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Alcohol Sales Infuriate Indonesians

Published: 15/01/2012 01:37:26 PM GMT
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CAIRO - Hundreds of Indonesians took to the streets on Thursday, January 12, to protest a reported revocation of laws limiting alcohol sales in the world's most populous Muslim nation.“The nation has not recovered from the (more)

CAIRO - Hundreds of Indonesians took to the streets on Thursday, January 12, to protest a reported revocation of laws limiting alcohol sales in the world's most populous Muslim nation.

“The nation has not recovered from the multi-dimensional crisis of moral degradation,” Amidhan, chairman of Majlis Ulama Indonesia (MUI) said, The Jakarta Globe reported.

“Alcoholic beverages are one of the sources of addictive crime.”

Why Is Alcohol Forbidden? Alcohol: Dangerous, But Why?

Hundreds of angry Indonesians took to the streets in the capital Jakarta to protest reports about revoking bylaws limiting the sales of alcohol in the country.

Hurling stones at the ministry of home affairs in central Jakarta, the protestors accused home affairs minister Gamawan of siding with alcohol producers.

“The Home Affairs minister should repent, and apologize to everybody,” Muhammad Al Khaththath, secretary general of the Islamic People's Forum (FUI), said.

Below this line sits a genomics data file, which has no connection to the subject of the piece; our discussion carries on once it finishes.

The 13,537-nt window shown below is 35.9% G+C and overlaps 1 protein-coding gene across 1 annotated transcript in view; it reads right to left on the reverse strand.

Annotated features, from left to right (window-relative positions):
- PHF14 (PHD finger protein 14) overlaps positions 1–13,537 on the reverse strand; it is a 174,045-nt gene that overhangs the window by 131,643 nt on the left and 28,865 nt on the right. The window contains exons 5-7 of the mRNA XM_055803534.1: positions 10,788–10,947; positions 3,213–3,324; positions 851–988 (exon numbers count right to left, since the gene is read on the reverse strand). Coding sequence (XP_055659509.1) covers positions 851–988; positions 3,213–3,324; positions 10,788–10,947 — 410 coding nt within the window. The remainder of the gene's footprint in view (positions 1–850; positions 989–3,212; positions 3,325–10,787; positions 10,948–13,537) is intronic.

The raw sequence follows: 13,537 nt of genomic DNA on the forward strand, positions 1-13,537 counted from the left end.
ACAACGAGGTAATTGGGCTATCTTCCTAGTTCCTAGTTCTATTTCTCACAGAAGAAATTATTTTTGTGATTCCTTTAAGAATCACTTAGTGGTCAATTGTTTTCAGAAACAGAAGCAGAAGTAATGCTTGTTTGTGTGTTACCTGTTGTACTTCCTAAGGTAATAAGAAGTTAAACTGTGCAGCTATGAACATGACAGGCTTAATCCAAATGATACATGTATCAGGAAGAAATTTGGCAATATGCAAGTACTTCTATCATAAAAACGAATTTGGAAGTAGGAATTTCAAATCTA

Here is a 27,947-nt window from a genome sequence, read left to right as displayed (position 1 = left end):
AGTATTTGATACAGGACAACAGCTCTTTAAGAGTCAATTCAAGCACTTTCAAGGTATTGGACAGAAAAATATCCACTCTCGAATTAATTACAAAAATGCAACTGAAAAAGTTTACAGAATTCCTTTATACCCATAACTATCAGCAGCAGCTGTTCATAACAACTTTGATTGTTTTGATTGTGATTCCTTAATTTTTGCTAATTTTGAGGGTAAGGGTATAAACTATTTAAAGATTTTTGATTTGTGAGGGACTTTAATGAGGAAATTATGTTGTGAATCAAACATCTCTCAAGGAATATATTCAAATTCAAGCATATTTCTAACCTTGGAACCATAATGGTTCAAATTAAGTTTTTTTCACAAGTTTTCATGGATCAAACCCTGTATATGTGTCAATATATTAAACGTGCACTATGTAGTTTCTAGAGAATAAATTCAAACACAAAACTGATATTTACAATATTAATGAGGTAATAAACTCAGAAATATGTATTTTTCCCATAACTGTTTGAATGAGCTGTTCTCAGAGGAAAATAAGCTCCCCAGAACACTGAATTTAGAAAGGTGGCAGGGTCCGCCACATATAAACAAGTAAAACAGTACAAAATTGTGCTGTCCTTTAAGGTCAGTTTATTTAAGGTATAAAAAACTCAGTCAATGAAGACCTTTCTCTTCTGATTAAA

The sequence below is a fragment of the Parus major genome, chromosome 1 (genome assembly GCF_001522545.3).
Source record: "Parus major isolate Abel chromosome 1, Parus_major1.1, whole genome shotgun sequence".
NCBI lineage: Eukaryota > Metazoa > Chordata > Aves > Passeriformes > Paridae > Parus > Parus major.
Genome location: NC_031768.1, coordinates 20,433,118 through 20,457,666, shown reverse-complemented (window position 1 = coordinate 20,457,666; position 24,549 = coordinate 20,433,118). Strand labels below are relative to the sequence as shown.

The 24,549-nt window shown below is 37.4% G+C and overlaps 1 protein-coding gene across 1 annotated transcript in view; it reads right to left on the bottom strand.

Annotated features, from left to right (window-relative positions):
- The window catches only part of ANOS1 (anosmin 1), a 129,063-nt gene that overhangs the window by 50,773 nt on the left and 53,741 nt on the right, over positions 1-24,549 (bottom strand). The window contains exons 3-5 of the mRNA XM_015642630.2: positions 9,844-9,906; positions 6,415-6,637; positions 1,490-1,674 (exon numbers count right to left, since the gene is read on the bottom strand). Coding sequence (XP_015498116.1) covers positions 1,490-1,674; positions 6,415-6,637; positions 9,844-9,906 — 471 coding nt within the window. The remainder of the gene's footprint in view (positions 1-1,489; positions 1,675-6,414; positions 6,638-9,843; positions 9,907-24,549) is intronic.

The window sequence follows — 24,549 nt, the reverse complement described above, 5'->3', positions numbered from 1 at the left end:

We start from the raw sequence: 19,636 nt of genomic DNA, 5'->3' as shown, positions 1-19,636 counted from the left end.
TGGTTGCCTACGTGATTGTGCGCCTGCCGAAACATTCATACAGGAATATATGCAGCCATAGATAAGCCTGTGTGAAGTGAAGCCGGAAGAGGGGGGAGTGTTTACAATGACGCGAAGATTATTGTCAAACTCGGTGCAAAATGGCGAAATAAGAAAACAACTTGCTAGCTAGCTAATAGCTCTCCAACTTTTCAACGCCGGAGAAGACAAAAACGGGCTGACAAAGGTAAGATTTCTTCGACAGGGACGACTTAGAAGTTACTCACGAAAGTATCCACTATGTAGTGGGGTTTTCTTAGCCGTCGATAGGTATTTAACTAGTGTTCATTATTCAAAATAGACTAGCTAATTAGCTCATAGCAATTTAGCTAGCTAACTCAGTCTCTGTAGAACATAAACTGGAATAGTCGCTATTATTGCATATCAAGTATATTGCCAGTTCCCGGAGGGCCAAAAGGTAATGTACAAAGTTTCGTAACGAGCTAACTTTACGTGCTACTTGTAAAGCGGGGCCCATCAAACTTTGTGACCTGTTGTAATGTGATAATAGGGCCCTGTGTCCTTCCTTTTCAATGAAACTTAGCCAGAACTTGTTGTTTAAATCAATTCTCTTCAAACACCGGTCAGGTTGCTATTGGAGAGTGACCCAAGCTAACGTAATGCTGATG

“He should step down and return to [Padang, West Sumatra].”

Religious groups have accused the home ministry of revoking bylaws limiting the sales of alcohol in Indonesia.

But the ministry denied the allegations, accusing the MUI of “spreading lies” about alcohol sales, saying it was only revising the bylaws.

“Indonesian religious people like to comment. It's their hobby,” Gamawan said.

“They know nothing about the case they are commenting on. They like to spread lies that tend to be slander. Why is the MUI also commenting without bothering to check [the facts]?”

Indonesia is the world's most populous Muslim state with Muslims making up around 85 percent of its 237-million population.

Un-Islamic

Muslim leaders warned against attempts to revoke the bylaws limiting the alcohol sales in Indonesia.

“Legalizing the distribution of the alcoholic drinks is dangerous for people's morality,” HTI spokesman Muhammad Ismail Yusanto said.

“With the bylaws, crime rates could be minimized.”

Indonesia has bylaws that regulate the sale of alcohol in the country.

Under the regulations, alcohol is classified into three categories: A (with an alcohol content of 5% or less), B (above 5% to 20%) and C (above 20% to 55%).

The sale of alcohol classified as B and C is limited to places as hotels and restaurants, while alcohol  classified as A, such as beer, is being sold anywhere.

“It is the [national law and presidential decrees] allowing the distribution of alcohol that need to be revised,” said Ismail.

Islam takes an uncompromising stand in prohibiting intoxicants. It forbids Muslims from drinking or even selling alcohol.The general rule in Islam is that any beverage that get people intoxicated when taken is unlawful, both in small and large quantities, whether it is alcohol, drugs, fermented raisin drink or something else.

Reproduced with permission from OnIslam.net




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